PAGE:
The newest film to be added to the cadre of Superhero pictures so prevalent of late is the excessively titled “X-Men Origins: Wolverine,” and besides some controversy surrounding the early leak of a near finished work print, it has little to offer the viewer except water they’ve been duped into treading so many times before. Often when watching this film I was reminded of the McRib. That iconic sandwich is actually nothing more than a hamburger reformed into a simulacrum of short ribs, and covered over in a glossy substance, which when consumed leaves one unfulfilled and feeling disgusted. “Wolverine,” much like the McRib, is just a repackaging of something that was pretty mediocre in the first place.
Using the “Weapon X” and the “Team X” story lines of the Marvel Universe as templates “X-MOW” pieces together a story from existing mythology, and suffers from its desire to please the fanboy fan base. With too many mutants to keep track of the film devolves into a yearbook of past comic heroes that the lay viewer won’t care about in the least. From John Wraith, the Night Crawler-esque teleporter (though if you don’t blink you might spot the long-tongued one in there), to the candied up super-villain The Blob the film spends too much time worrying about which characters make an appearance to give its hero an arc that would resonate with the audience.
Everything in the picture seemed to be culled from other sources. The opening sequence is a mish-mash of war movie scenes referencing “The Red Badge of Courage,” to “Saving Private Ryan,” to “Platoon,” but with mutants, William Stryker’s introduction could have been right out of “The A-Team,” and I’m pretty sure the helpful old people just before the midpoint were supposed to be the Kents.
With action scene after action scene the 2nd Unit director, Visual Effects Coordinator, and Stunt Choreographer seemed to have wielded more power than Gavin Hood, the director, or David Benioff and Skip Woods, the writers, but to let the blame fall on any of their shoulders would be to diminish the culpability of Marvel Enterprises and Twentieth Century Fox. On such a tent pole project like this all those positions were just hands on an assembly line.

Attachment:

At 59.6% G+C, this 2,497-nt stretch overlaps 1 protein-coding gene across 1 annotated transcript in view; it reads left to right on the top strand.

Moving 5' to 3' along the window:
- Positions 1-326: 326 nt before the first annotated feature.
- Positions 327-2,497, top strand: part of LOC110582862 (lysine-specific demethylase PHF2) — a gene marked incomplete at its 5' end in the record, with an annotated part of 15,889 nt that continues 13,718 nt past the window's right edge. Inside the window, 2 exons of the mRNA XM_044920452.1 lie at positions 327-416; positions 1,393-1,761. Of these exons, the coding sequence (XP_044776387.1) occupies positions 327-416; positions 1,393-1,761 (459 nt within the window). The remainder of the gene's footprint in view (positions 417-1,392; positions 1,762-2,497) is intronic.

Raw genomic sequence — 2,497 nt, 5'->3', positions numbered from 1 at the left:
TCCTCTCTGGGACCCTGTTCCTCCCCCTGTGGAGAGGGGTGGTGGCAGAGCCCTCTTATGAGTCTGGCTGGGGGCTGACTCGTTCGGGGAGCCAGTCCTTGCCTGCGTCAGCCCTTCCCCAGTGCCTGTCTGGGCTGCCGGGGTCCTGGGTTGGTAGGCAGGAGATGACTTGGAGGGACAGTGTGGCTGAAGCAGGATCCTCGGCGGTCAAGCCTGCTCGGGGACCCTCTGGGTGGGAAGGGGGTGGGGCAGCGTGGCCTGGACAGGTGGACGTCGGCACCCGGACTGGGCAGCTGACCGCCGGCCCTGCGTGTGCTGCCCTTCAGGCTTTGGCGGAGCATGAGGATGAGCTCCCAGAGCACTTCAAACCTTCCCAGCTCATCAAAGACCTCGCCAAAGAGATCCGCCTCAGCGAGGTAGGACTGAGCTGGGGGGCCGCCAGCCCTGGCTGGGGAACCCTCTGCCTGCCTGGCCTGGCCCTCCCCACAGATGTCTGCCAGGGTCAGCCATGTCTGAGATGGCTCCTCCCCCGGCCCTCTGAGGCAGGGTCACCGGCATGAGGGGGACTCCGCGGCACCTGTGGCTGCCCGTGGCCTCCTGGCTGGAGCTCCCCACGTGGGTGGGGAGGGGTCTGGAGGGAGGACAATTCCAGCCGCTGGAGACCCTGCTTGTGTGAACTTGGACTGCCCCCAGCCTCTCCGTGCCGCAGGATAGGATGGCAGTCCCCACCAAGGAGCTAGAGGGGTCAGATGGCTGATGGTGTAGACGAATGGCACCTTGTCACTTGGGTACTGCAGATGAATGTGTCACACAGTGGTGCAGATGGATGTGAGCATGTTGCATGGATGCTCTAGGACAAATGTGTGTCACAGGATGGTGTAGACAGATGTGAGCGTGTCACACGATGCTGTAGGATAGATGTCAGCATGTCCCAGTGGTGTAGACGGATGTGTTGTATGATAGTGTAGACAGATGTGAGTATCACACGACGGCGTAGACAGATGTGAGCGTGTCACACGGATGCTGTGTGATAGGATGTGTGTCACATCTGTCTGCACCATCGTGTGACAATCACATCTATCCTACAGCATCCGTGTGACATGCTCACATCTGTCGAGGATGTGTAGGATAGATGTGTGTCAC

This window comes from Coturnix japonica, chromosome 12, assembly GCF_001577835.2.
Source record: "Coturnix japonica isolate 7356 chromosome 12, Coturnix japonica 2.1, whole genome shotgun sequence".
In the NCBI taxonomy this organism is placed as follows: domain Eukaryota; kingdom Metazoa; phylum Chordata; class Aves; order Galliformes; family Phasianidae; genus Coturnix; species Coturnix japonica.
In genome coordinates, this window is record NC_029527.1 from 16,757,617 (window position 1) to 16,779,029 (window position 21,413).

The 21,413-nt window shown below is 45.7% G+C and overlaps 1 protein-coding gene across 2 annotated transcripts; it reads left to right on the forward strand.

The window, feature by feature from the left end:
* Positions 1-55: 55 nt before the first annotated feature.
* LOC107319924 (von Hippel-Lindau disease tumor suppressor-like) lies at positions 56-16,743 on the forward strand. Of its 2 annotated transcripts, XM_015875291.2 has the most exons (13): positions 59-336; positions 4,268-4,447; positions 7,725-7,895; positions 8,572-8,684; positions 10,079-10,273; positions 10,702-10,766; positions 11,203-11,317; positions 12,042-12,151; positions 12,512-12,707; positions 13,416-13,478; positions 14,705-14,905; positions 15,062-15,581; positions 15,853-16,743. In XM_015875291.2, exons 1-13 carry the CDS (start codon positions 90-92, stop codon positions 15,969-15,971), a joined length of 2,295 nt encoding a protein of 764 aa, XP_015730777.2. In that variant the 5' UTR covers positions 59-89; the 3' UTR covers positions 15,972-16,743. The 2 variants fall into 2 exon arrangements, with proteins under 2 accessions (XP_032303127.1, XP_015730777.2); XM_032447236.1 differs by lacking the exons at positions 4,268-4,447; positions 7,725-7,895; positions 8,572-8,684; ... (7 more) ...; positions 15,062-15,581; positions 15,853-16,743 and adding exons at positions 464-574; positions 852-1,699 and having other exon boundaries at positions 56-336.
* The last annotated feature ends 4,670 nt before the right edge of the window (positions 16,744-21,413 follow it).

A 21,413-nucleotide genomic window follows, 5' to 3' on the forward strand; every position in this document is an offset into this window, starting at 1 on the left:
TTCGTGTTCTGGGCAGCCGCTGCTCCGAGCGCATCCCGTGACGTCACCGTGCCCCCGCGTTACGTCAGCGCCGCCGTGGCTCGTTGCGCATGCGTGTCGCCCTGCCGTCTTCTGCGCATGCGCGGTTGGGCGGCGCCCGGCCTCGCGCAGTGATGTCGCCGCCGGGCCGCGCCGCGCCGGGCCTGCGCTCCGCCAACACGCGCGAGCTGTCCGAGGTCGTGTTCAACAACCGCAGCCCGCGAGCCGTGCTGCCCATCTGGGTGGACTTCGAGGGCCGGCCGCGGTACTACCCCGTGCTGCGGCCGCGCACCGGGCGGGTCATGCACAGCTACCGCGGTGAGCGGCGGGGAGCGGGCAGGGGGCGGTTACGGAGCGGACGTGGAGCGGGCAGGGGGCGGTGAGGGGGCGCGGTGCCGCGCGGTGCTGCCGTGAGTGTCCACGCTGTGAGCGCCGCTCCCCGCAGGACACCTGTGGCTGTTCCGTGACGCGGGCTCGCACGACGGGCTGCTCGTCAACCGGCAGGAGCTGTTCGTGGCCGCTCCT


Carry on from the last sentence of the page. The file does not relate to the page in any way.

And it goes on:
The movie falls back on plot that has been recycled many times in “Spiderman 3,” “The Incredible Hulk,” or “Iron Man” – a hero is forced to face his demons in a confrontation with a thinly veiled, slightly more powerful analog of himself, and has to draw on his other strengths to prevail. Spidey had Venom, Hulk had Abomination, Iron Man had… was that one of the Transformers? Marvel has provided some of the most interesting story lines of comic history. Why, when making their pulverizing foray into film making the last 10 years, are they a one trick dog?
Hugh Jackman seems to give it his all, though there isn’t much acting to be done. Mostly it is snarls and screams and poses. Entertainer Will.i.am, as Wraith, isn’t so entertaining, and Ryan Reynolds, as usual, seems like he’d rather be doing something else with his time. Liev Schrieber somehow manages to bring a little panache to his roll as Sabertooth, but about as much as he brought to his role in, “The Omen.”
Calling this part of a “Movie Franchise” is perfect. The term holds no illusions for the audience. They are being sold a product, processed and manufactured. It has to do the job; it isn’t required to do the job well. A McRib will take away your hunger pains, but twenty minutes later you’ll be yearning for something more. With “Wolverine” opening the Summer Movie Season it is good that there will be so many more McRibs to choose from in the coming months. Open wide, and get ready to swallow.
El Luchador Rating: (2 out of 5)
Review By: Paul S. Myers (a.k.a. El Luchador)